Under the CPP, Treasury invested a total of $204.9 billion of TARP funds in 707 financial institutions.  Through December 31, 2011, 279 banks – including the 10 largest recipients of funds and 137 that exited TARP by refinancing the investment under the Small Business Lending Fund (SBLF) program – had fully repaid CPP or the Treasury had sold the institution’s stock.  In addition, 28 banks converted their CPP investments into CDCI investments and 13 banks have partially repaid.  On the other hand, 12 CPP investments have been sold for less than their par value and 14 are in various stages of bankruptcy or receivership.

As of December 31, 2011, $185.5 billion of the principal (or 90.5%) had been repaid, leaving approximately $19.5 billion outstanding.  Of the repaid amount, $355.6 million was converted into CDCI investments (which is part of TARP), and $2.2 billion was converted into SBLF investments (which is not part of TARP).  In addition, Treasury has received approximately $11.4 billion in interest and dividends and $7.7 billion from the sale of common stock warrants that were obtained in connection with the CPP financings.

The SIGTARP report notes that smaller and medium-sized banks are not existing TARP with the same speed as the larger banks.  Many are not able to pay their dividends and some are operating under an order from their regulator.  Compared with larger banks, the SIGTARP report notes that “community banks may face an uphill battle to exit TARP.”  Community banks do not have the same access to capital as the larger banks and can be more exposed to distressed commercial real estate-related assets and non-performing loans.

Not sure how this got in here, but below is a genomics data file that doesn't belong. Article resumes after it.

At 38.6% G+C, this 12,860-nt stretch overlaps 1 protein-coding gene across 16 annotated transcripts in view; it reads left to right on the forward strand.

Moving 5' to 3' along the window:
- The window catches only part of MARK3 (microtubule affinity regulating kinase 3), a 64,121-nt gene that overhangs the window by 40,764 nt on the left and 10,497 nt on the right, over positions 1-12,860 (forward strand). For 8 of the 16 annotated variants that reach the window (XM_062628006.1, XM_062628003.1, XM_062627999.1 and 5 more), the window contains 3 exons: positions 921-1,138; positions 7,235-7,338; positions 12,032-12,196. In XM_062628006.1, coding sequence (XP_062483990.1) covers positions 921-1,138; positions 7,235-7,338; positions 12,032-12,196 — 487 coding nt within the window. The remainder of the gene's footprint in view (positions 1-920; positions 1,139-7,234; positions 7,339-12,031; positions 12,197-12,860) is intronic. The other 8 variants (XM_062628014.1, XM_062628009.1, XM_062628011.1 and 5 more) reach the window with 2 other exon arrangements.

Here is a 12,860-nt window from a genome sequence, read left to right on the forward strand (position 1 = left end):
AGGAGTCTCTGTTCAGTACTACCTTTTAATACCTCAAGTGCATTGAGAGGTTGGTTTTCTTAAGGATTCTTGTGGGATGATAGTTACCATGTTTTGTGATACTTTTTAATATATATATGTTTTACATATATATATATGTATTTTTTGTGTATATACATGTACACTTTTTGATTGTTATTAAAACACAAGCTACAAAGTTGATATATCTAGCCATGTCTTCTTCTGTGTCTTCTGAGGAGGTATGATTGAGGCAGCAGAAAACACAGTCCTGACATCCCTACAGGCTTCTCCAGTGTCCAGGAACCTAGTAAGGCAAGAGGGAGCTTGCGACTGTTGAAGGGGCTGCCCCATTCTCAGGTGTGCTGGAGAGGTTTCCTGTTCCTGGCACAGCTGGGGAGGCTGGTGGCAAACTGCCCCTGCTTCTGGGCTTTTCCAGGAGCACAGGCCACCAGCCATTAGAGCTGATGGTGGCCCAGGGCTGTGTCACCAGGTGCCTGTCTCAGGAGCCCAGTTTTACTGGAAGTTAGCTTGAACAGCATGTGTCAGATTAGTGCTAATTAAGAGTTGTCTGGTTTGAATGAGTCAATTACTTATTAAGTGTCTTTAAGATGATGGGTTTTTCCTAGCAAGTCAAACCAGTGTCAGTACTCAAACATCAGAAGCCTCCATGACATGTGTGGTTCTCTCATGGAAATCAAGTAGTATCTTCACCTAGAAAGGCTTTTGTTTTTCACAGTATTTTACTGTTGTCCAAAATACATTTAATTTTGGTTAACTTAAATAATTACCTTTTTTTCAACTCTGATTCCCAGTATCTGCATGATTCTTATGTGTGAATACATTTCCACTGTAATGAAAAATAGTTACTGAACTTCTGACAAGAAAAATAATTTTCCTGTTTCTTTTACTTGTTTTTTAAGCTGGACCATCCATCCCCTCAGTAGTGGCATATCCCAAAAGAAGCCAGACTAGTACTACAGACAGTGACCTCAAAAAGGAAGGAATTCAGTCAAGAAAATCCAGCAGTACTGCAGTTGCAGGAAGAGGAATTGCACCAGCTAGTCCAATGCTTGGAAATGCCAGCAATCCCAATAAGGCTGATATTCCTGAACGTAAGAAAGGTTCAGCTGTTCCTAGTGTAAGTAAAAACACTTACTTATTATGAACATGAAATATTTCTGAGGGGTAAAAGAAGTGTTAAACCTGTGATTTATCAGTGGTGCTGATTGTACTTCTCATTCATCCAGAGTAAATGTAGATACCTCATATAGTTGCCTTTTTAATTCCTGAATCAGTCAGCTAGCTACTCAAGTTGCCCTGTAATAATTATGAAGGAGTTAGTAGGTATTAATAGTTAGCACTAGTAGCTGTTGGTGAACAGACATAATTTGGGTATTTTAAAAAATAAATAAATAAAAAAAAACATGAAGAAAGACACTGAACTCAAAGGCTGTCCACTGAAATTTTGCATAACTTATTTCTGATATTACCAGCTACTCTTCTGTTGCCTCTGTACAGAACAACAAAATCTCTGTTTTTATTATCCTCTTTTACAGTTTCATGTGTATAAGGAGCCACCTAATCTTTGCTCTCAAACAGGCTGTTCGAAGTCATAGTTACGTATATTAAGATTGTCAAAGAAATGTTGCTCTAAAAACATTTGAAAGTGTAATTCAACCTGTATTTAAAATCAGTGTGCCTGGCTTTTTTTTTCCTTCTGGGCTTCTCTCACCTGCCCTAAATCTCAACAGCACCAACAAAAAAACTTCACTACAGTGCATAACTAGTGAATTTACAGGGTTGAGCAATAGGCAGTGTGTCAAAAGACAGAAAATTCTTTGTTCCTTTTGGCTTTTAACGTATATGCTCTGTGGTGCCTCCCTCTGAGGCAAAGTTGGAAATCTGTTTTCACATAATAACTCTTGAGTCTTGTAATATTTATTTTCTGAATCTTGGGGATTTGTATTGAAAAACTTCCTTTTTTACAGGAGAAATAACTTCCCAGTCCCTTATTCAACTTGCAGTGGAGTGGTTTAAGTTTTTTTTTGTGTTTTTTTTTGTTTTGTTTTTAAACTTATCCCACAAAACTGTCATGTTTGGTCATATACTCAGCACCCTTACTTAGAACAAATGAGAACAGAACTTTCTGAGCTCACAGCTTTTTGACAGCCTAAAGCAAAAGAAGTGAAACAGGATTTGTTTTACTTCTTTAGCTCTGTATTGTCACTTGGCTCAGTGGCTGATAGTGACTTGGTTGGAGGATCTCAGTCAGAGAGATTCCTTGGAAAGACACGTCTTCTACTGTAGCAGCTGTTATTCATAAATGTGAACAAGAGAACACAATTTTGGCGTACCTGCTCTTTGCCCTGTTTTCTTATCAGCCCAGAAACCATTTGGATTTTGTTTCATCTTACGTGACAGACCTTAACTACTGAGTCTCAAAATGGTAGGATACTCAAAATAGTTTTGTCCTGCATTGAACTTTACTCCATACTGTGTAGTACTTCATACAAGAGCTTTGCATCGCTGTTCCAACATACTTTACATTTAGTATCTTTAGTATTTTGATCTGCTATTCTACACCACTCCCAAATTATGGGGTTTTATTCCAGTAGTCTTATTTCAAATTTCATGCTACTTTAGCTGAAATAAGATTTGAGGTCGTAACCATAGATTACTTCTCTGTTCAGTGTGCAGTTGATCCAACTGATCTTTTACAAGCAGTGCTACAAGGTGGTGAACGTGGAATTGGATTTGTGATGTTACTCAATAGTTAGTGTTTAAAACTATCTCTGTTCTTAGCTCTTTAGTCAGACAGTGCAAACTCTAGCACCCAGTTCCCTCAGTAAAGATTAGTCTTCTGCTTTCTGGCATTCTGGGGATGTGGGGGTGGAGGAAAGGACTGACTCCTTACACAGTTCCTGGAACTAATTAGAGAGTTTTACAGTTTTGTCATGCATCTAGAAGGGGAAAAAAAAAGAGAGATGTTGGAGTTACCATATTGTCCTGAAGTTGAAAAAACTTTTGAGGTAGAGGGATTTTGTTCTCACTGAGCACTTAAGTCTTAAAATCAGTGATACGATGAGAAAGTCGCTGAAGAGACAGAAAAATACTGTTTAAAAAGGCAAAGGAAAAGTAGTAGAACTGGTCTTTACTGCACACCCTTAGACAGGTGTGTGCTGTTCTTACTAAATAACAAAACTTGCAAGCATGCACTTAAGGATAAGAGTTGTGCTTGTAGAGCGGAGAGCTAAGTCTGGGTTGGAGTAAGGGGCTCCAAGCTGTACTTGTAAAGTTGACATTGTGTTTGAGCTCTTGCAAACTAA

SIGTARP reports that “despite the dramatic efforts to expedite the exit of the largest banks from TARP, there appears to be no corresponding concrete plan for community banks’ exit from TARP…” Treasury has acted on a case by base basis to sell its TARP investments (sometimes at a discount) or exchanged for stock with lower priority in connection with a merger, acquisition or sale to a third party that invested new capital, but these actions have remained the exception rather than the rule.  Accordingly, SIGTARP reiterated its prior recommendations:

  1. Treasury, in consultation with Federal banking regulators, should develop a clear TARP exit path to ensure that as many community banks as possible repay the TARP investment and prepare to deal with the banks that cannot. Treasury should develop criteria pertaining to restructurings, exchanges, and sales of its TARP investments (including any discount of the TARP investment,